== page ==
COLUMBUS — The Ohio State football team was hit hard by graduation and defection to the NFL, and coach Urban Meyer said Saturday’s spring game was going to be an opportunity for many players to audition for starting roles and increased playing time.
One of the areas of need is defensive line, and a pair of Lorain County athletes did their best to impress during the intrasquad scrimmage.
Elyria’s Tracy Sprinkle, a redshirt junior defensive tackle, sacked starting quarterback J.T. Barrett several times — Barrett was not allowed to be tackled so the sacks/tackles were open for interpretation — and pressured him when he threw a second-quarter interception that sophomore safety Malik Hooker returned 82 yards for a touchdown during the Gray team’s 28-17 victory.
Lorain’s Rashod Berry, a redshirt freshman defensive end, played nearly every down for the opposing Scarlet team and made his spring game debut special by sacking and forcing freshman quarterback Joe Burrow to fumble on the first defensive play.
“There’s a lot of pressure on Coach (Larry) Johnson and that unit,” Meyer said. “When we won the national championship (in 2014) the defensive line played as well as any team in America, and a good chunk of those guys are gone. I think they’re talented, very eager and we have an excellent D-line coach.”
The big defensive line losses from last season include end Joey Bosa and tackles Tommy Schutt and Joel Hale.
Sprinkle was No. 2 on the depth chart behind Donovan Munger last season, and many believe the 6-foot-3, 290-pounder could join Munger in the starting lineup this year.
“You have to be confident that you’ll be the starter and you’ll be able to take up that leadership role,” Sprinkle said. “But it doesn’t really matter because we rotate guys in to the defensive line, so everybody is going to get a chance to play.”
Sprinkle has been taking most of the first-team reps this spring, and shined when given the opportunity early in Saturday’s game.
Barrett tried to scramble in the first possession and Sprinkle cut back to meet the quarterback at the line and touch him down for a loss. During the next series, Sprinkle used a spin move to the inside to break loose of his blocker and sprinted through the pocket to sack Barrett.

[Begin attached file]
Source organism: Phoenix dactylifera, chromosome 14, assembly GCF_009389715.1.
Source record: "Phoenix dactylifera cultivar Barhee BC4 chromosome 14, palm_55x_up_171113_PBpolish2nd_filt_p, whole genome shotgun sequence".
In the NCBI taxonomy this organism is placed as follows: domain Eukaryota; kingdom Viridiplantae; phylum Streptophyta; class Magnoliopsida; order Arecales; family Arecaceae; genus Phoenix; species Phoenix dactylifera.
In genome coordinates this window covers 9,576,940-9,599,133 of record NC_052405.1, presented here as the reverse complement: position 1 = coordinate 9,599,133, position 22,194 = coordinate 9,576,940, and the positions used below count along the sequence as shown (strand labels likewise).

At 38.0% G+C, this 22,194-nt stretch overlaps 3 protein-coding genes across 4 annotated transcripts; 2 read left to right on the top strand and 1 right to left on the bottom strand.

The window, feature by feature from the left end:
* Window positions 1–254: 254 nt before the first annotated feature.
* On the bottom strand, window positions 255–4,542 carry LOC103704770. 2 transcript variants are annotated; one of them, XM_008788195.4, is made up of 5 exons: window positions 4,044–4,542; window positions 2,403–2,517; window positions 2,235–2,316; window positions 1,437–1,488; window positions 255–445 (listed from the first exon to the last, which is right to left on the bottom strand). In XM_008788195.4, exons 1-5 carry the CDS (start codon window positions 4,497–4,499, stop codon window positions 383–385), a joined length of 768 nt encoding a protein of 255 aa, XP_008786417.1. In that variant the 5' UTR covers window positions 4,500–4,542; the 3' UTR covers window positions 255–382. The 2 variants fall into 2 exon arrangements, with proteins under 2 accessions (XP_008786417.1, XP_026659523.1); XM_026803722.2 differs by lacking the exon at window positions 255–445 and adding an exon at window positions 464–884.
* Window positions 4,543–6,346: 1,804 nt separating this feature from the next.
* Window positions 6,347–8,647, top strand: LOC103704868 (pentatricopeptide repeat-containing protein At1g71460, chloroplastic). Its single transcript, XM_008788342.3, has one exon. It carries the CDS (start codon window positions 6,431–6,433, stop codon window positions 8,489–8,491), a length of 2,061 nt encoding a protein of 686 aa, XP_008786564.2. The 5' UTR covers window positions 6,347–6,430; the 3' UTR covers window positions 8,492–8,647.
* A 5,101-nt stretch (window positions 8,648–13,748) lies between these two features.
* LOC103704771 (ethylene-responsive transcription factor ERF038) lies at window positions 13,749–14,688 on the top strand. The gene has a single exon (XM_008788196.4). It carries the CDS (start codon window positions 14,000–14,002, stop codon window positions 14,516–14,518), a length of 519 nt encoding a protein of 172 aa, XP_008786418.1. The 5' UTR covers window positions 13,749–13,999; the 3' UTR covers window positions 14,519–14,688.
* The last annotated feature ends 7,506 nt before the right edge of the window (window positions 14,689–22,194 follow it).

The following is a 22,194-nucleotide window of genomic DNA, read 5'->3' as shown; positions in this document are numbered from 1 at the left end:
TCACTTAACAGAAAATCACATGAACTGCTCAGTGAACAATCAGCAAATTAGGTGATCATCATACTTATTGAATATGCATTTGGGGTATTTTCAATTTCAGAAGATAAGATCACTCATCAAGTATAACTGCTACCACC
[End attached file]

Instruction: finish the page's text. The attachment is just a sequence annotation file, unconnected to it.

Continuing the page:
“It was one-on-one (blocking) so I took a chance with that spin move and it paid off,” Sprinkle said. “It feels good when it works, especially at a point when you might be able to change the outcome of the game.”
Sprinkle shook loose on another play and sandwiched Barrett with cornerback Denzel Ward for another sack, then fought through a holding penalty to pressure Barrett into the pick-six.
“Me and J.T. are real close, so we joked a little bit (about Sprinkle’s dominating first half),” Sprinkle said. “I actually hit the ball on that throw.”
Sprinkle said Johnson limited most of the top-tier defensive linemen to about 15 plays. That freed up Berry, who was also part of several special teams formations, to play most of the game at defensive end after starting for Scarlet.
“It was a good experience,” Berry said. “I was happy to come out here and show what I can do and I was just having fun. I was hungry. I was doing it for Lorain, for real.”
Just a few months ago Berry probably envisioned catching touchdown passes in the spring game instead of sacking quarterbacks and forcing fumbles. He was recruited to be a tight end and learned that position last year as a true freshman, but switched to defensive end during the offseason. He played both positions for the Titans.
“The change in position was cool,” he said. “Tight end, I thought that was my position, but defensive end is more comfortable for me so I love it.”
Overall the defensive lines finished with nine sacks and 13 tackles for loss during the spring game.
“I liked our defensive line,” Meyer said. “Mike Hill, Dre’Mont Jones was all over the field today, Jashon Cornell played well. I think Jalyn Holmes and Sam Hubbard played well. Tyquan Lewis didn’t play, so you have to pick up the pieces of what left the program.
“You have to be a high draft pick to play defensive end (at Ohio State). We’re not embarrassed, we’re not ashamed to say that’s what has to happen. We’re not going to change our standards, and that was a message all week to our players. We certainly don’t lower our standards just because a player moves on — that’s not what this place is all about.”
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